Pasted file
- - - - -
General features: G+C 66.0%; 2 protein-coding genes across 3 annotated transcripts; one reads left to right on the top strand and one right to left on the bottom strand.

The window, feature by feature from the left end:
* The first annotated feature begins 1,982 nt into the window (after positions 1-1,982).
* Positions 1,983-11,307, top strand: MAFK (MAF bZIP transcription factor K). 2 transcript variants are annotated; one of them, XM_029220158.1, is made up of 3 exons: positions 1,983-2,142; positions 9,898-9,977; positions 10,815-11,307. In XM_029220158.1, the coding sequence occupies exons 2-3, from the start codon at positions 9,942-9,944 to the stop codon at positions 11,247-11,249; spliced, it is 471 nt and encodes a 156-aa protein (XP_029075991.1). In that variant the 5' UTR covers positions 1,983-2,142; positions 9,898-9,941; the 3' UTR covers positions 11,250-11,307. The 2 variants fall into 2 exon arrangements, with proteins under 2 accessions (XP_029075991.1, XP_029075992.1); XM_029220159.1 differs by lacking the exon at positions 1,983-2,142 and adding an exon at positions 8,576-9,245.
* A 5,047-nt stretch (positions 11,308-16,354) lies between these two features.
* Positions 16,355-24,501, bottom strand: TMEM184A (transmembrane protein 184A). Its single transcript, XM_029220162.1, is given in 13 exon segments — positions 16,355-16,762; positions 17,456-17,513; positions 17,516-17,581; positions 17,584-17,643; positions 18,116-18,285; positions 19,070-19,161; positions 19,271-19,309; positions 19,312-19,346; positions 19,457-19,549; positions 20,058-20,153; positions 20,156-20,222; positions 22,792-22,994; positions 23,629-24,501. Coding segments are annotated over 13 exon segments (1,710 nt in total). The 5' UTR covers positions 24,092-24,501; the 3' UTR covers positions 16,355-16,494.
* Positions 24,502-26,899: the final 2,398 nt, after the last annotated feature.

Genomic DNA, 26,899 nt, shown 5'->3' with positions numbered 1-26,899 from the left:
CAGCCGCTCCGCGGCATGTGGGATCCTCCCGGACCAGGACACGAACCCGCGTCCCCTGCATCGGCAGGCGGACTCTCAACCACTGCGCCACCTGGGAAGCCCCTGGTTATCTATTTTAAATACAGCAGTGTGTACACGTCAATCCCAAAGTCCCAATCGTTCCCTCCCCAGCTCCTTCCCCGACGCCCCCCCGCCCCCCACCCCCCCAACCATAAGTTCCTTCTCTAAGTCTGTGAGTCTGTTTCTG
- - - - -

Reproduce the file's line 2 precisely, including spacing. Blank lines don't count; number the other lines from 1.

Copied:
The window, feature by feature from the left end: